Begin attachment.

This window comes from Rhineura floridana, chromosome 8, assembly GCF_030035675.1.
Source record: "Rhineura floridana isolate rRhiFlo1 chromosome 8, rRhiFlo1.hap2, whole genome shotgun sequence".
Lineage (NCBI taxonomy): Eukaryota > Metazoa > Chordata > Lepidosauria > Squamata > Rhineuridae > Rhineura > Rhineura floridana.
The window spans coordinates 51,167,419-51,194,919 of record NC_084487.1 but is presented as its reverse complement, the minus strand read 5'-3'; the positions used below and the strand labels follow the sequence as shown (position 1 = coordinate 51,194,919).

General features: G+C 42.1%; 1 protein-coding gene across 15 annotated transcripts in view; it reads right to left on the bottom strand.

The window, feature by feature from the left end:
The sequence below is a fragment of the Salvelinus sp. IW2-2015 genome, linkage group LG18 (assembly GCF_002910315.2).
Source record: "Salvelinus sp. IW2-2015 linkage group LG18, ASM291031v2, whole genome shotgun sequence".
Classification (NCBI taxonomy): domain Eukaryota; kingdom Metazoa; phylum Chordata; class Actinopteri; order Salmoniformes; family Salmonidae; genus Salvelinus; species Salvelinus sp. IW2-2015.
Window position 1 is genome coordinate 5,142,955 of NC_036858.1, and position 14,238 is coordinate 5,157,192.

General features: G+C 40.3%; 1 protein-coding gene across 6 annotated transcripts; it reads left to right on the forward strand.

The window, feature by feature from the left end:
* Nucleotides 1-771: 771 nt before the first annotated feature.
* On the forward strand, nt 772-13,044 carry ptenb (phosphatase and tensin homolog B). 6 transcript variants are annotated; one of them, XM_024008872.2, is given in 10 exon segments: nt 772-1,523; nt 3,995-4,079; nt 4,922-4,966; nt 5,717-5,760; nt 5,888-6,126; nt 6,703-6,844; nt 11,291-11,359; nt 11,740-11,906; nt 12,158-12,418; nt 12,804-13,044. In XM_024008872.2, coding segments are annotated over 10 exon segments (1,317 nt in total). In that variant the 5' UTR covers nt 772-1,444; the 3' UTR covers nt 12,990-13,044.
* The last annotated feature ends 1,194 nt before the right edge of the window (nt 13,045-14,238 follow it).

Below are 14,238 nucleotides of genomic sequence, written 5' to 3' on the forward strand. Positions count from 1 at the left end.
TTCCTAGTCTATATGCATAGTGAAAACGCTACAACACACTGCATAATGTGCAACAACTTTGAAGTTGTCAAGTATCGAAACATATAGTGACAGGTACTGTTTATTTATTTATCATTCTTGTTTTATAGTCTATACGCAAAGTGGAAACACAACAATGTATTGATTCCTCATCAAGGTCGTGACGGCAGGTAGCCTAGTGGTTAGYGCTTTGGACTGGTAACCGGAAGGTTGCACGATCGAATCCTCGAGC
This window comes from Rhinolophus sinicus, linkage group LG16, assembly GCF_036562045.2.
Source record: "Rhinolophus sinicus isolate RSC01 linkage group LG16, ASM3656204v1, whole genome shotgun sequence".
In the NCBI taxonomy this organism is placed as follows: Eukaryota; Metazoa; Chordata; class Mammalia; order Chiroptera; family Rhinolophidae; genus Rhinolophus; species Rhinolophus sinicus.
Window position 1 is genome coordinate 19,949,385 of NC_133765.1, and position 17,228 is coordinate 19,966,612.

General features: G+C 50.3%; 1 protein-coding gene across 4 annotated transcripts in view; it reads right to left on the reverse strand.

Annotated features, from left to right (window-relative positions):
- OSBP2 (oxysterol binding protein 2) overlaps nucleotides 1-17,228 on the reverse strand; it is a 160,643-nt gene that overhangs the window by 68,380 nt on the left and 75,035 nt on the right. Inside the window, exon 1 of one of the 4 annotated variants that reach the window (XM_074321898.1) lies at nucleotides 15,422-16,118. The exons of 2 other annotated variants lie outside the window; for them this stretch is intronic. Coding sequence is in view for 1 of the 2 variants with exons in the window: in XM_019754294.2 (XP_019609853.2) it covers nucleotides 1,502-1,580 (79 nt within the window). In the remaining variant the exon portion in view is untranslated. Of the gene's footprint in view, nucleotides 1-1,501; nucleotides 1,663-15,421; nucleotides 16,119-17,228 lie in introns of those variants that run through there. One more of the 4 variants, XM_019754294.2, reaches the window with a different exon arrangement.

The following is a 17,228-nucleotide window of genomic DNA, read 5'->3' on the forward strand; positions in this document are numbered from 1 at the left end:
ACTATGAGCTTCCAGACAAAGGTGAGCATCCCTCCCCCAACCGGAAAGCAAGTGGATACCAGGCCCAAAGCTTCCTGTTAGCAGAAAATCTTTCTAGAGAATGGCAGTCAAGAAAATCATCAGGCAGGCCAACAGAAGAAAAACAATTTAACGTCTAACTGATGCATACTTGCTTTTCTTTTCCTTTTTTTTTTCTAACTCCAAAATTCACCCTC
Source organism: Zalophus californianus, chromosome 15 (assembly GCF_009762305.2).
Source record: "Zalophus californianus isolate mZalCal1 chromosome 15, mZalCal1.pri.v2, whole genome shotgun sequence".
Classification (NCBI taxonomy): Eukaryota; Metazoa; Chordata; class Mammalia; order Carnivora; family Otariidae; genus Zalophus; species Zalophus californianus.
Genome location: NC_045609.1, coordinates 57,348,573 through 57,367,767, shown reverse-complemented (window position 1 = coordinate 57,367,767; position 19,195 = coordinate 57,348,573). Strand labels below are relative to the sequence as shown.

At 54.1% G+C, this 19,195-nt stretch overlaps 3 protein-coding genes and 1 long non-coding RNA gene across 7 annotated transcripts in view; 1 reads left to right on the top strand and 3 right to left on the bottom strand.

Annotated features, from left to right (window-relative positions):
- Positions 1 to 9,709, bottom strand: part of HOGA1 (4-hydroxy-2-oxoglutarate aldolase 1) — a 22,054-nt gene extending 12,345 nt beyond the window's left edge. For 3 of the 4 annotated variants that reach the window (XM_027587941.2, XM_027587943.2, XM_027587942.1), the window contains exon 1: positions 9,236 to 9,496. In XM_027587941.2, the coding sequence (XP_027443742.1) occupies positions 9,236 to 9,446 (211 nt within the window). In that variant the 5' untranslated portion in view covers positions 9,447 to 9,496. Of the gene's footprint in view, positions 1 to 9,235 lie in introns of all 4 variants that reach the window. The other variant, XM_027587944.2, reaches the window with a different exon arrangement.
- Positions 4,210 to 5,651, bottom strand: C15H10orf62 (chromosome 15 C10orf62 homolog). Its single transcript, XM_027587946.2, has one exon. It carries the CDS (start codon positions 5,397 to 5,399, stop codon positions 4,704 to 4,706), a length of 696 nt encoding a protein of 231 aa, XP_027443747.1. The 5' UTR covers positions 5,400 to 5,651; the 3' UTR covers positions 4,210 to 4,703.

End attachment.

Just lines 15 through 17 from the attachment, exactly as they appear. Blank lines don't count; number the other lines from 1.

* The last annotated feature ends 1,194 nt before the right edge of the window (nt 13,045-14,238 follow it).

Below are 14,238 nucleotides of genomic sequence, written 5' to 3' on the forward strand. Positions count from 1 at the left end.
TTCCTAGTCTATATGCATAGTGAAAACGCTACAACACACTGCATAATGTGCAACAACTTTGAAGTTGTCAAGTATCGAAACATATAGTGACAGGTACTGTTTATTTATTTATCATTCTTGTTTTATAGTCTATACGCAAAGTGGAAACACAACAATGTATTGATTCCTCATCAAGGTCGTGACGGCAGGTAGCCTAGTGGTTAGYGCTTTGGACTGGTAACCGGAAGGTTGCACGATCGAATCCTCGAGC